Archive for the ‘chaminda vaas’ Category

h1

Musings III: Misfortunes that have hit Sri Lankan cricket

March 15, 2016

Michael Roberts,  courtesy of islandcricket.lk …. http://www.islandcricket.lk/columns/michael_roberts/472740219/wt20-misfortune-has-compounded-sri-lankas-problems

 From way back it was widely recognized that the retirement of Mahela Jayawardene and Kumar Sangakkara would probably weaken Sri Lanka considerably. However, planning for the future from 2014 has not been assisted by the musical chairs in coaches and Selection Committees. The present coach is the third (or is it the fourth?) since mid-2014; while the present lot of selectors is the third —with no continuity via the retention of at least one or two selectors in order to sustain trajectories held in view by the previous Committee. Note that the Committee prior to that headed by Wijegunawardene was headed by Sanath Jayasuriya.

KUSAL PERERA-islandckt Kusal Perera

That said, I underline the impact of bad luck in the roll of the island’s cricketing dice. The biggest blow has been the doping ban received by Kusal Janith Perera (aged 25) in December 2015. I do not have the inside story or stories attending this event, so I do not know whether this was self-inflicted by Perera and his mentors or the result of some curious happenchance or error. However, he had been groomed as an explosive opening batsmen and gradually accumulated experience in this role. His present T20 stats read thus: 22 inns-0-596 runs—84—27.09 average– 133.03 s/r–05 fifties. These are better than those for AB de Villiers and Steven Smith. Read the rest of this entry ?

h1

Bright Prospects for the Near Future of Sri Lankan Cricket

January 28, 2016

Charu Ekanayake

Dasun Shanaka: Who, in my opinion is the best bet for the no. 4 position in the national T20 team in the upcoming world t20. Scored 2 hundreds in the ongoing domestic T20 competition playing for SSC. he is currently the highest scorer in the same tournament with 338 runs at an average of 67 and s/r of 222. I’ve only seen him in action once during his t20 debut against Pakistan, but he barely got a chance to bat in that. Looks to have the ability to clear the fence with 33 sixes to his name in 6 matches.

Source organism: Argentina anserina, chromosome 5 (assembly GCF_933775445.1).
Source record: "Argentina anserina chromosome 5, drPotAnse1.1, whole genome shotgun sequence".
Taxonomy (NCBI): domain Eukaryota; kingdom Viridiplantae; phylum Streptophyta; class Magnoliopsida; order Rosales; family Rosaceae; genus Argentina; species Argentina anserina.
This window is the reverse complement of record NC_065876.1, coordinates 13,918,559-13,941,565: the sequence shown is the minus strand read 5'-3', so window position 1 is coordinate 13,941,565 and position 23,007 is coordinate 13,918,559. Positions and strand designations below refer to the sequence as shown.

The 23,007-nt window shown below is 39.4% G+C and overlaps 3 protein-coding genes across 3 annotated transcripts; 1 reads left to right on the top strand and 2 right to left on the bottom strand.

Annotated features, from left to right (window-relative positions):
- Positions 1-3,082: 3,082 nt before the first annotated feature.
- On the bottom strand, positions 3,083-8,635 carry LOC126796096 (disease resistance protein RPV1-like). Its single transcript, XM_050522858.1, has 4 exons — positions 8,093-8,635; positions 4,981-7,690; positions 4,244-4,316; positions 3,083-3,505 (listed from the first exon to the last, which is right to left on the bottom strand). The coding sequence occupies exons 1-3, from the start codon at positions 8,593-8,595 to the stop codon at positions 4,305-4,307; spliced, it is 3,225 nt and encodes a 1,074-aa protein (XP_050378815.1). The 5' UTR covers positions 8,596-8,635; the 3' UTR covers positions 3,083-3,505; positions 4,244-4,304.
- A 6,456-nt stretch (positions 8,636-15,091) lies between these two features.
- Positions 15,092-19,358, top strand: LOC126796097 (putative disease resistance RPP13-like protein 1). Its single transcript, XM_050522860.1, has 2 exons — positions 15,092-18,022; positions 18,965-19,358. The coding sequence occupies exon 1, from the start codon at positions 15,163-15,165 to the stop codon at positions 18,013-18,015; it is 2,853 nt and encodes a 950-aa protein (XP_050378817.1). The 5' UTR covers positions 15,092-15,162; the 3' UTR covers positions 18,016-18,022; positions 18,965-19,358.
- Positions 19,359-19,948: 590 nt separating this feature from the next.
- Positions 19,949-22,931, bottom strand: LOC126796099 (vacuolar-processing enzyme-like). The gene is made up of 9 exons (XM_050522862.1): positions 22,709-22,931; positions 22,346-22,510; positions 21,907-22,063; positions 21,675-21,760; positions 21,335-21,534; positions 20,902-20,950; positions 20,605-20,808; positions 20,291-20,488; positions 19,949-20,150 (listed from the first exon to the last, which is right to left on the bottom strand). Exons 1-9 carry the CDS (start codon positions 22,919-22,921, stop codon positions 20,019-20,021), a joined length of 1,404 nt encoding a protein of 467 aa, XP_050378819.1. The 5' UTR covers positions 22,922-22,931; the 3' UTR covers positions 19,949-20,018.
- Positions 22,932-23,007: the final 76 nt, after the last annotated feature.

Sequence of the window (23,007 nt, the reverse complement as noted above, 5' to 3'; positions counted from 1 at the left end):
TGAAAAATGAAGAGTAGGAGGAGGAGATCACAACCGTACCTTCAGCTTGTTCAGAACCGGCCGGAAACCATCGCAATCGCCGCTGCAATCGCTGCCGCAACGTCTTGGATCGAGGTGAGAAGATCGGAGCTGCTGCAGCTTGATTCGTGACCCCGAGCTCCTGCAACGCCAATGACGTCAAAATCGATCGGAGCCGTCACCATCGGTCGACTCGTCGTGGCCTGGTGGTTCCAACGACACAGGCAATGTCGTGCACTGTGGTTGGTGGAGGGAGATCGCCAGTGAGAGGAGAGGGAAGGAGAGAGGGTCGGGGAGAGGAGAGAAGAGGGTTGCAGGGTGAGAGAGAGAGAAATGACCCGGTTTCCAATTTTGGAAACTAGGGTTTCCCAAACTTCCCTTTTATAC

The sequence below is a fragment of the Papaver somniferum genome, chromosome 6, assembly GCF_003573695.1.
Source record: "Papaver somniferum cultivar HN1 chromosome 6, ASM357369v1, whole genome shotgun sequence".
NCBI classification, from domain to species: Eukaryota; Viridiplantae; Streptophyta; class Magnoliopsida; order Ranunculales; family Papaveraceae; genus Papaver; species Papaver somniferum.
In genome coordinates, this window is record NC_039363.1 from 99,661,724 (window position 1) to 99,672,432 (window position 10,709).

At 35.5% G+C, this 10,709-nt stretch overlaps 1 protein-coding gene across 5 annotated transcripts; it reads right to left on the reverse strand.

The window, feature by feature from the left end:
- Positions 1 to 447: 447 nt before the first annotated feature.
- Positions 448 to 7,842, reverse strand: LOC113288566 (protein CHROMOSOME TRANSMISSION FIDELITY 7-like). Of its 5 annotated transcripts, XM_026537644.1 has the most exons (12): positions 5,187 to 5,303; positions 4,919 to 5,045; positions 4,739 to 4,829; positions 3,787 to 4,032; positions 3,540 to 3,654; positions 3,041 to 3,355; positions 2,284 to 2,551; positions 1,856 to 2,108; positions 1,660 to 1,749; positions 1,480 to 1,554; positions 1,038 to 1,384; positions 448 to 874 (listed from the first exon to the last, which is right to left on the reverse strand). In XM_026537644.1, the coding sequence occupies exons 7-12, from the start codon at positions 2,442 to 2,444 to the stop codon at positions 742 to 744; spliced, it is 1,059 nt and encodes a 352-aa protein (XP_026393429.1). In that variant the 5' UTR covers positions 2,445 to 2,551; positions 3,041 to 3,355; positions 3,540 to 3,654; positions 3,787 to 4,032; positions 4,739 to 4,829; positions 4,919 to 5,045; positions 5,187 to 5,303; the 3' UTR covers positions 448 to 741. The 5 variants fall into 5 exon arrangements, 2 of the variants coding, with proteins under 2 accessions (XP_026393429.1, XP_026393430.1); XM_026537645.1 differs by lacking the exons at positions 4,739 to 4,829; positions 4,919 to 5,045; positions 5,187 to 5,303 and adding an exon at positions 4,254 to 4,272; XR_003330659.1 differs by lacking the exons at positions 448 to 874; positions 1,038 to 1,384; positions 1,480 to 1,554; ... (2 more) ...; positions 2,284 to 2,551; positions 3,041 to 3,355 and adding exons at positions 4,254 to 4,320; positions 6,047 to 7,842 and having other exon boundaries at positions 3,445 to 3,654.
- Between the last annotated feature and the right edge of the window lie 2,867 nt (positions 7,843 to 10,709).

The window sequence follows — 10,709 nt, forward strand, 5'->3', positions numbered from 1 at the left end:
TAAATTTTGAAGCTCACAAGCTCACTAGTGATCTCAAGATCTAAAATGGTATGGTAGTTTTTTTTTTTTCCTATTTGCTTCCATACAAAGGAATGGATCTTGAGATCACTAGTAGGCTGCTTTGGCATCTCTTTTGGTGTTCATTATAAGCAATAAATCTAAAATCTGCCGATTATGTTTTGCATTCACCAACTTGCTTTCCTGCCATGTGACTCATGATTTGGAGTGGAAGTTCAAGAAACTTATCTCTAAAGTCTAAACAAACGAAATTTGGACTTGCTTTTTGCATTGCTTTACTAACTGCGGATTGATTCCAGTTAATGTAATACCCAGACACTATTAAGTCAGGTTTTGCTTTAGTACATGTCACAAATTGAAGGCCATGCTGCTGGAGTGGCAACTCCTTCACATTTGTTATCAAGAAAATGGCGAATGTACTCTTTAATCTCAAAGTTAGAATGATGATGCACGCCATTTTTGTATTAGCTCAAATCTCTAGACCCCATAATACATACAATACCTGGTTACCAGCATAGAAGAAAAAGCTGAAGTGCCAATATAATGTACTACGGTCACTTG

Minod Bhanuka: A 20-year old wicket keeper batsman (Left hander), represented Sri Lanka in the u19 world cup in 2014. Already knocking on the door for national selection. Has done really when in first class cricket. Recently scored a 300 in the domestic three-day competition — a rare feat for a Lankan player. He also scored a well composed century against the touring West Indies side last year playing for the Board President’s XI.. He has only played 10 FC games thus far, but has an average of 58.50 coming in at no. 3 for SSC Read the rest of this entry ?

h1

Kumar’s Insightful Appreciation of Mahela as Cricketer and Person

October 9, 2015

Kumar Sangakkara, whose preferred title is Mahela Jaywardene –The Master Architect,” in http://www.wisdenindia.com/wisden-almanack-2015/mahela-jayawardene-master-architect/175888

The retirement of Mahela Jayawardene marks the end of an era in Sri Lankan cricket – an era in which records were chased, winning became a habit, and standards reached new heights. The baton has passed to a new generation to emulate the standards he took such pride in.

MAHELA

MHELA KUMAR FAREWELL Mahela and Kumar say farewell to the Sri Lankan fans

Very few batsmen in the world played with the same ease, grace and technique. Mahela had these qualities even as a teenager – and carried them through an international career that lasted 17 years. When, aged 16, I first saw Mahela bat during a school match, his natural skill and flamboyance were strikingly evident. He was an instinctive batsman, aggressive but with a sound defence, and possessing an extraordinary combination of touch and power. Though he is only five months older than me, he had already appeared in 21 Tests by the time I played my first, and had a double-century under his belt. On my debut, against South Africa at Galle in July 2000, he made 167. More than two decades on from his school days, his game was still the same. Read the rest of this entry ?

h1

Talking Cricket with Michael de Zoysa, II: Managing Team Camaraderie & Familial Companionship